Oh, what are we gonna do?
We opened the door now, it’s all coming through


“Third Eye” depicts the water rescue scene in which Charles and Erik first meet, as well as the scene in which Charles helps Erik find the “place between rage and serenity.” With the powers of his “third eye” (telepathy) Charles could see Erik in the water and sees the “hole where [Erik’s] heart is”; he becomes the “original lifeline” who rescues Erik’s and also reconnects him to his happy memories, but Erik pulls away. This is perhaps the saddest Cherik song, as it represents the promise of what could have been.

Source [Image: Charles rescuing Erik from the water.

Source [Image: Charles rescuing Erik from the water. “I thought I was alone.” “You’re not alone.”]

Hey, look up!
You don’t have to be a ghost,
Here amongst the living.
You are flesh and blood!
And you deserve to be loved and you deserve what you are given.
And oh, how much!

‘Cause there’s a hole where your heart lies
And I can see it with my third eye.
And oh my touch, it magnifies
You pull away, you don’t know how.


While “Third Eye” is an anthem to Charles’s trying to convince Erik he has the potential to be good, “St. Jude” describes the aftermath of Erik’s deflecting the bullet into Charles:

Another conversation with no destination
Another battle never won
And each side is a loser
So who cares who fired the gun?

And I’m learning, so I’m leaving
And even though I’m grieving
I’m trying to find the meaning
Let loss reveal it
Let loss reveal it

St. Jude, the patron saint of the lost causes
St. Jude, we were lost before she started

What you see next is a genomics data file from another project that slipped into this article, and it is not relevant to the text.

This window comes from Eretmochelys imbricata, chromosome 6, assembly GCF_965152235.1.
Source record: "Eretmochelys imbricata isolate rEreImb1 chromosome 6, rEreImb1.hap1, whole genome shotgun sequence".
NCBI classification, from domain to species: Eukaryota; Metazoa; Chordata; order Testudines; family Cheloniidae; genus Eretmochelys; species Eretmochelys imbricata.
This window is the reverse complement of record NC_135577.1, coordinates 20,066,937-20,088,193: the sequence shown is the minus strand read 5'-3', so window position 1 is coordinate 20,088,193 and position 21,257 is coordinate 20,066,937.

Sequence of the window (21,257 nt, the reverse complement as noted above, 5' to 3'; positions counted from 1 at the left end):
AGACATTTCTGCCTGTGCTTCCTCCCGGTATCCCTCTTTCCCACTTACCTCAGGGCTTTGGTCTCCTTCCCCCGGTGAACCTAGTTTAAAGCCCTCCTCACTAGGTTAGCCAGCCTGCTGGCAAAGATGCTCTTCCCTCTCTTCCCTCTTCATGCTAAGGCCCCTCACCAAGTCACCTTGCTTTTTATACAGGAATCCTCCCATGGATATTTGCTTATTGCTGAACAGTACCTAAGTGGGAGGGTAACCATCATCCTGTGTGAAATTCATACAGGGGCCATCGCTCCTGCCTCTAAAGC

St. Jude, we lay in bed as she whipped around us
St. Jude, maybe I’ve always been more comfortable in chaos


“Queen of Peace

Source [Image: Magneto on the beach in his silly helmet]

Source [Image: Magneto on the beach in his silly helmet]

And my love is no good
Against the fortress that it made of you…

The damage is already done
Come on, is this what you want
Cause you’re driving me away

Erik, take off that ridiculous helmet…

Lyrical, beautiful, full of loss and longing, How Big is the perfect soundtrack to the tragic romance of young Prof. X and Magneto. While all the songs work for Cherik, I also interpreted the songs somewhat differently through the lens of Hannigram. More on that soon.


*Remember, dear readers, actually being in a trash ship is endlessly traumatizing, and I don’t recommend it under any circumstances. Your partners and friends should treat you right: be supportive of your bodily and emotional autonomy, do their damn chores, and maybe not murder people. Just stick to the fictional trash ships, recognize they are “problematic faves,” and carry on.

4 responses to “Did I Build This Ship to Wreck? Part 1

  1. Pingback: Did I Build This Ship to Wreck? Part 2 | Comparative Geeks

  2. Pingback: Trash Ships and Florence + the Machine | Comparative Geeks | The Lobster Dance

  3. This is the most wonderful horrible trainwreck shipwreck of a post I have seen in a long time. I love it.

    Liked by 1 person

Don't Feed the Trolls....

Fill in your details below or click an icon to log in:

WordPress.com Logo

You are commenting using your WordPress.com account. Log Out /  Change )

Twitter picture

You are commenting using your Twitter account. Log Out /  Change )

Facebook photo

You are commenting using your Facebook account. Log Out /  Change )

Connecting to %s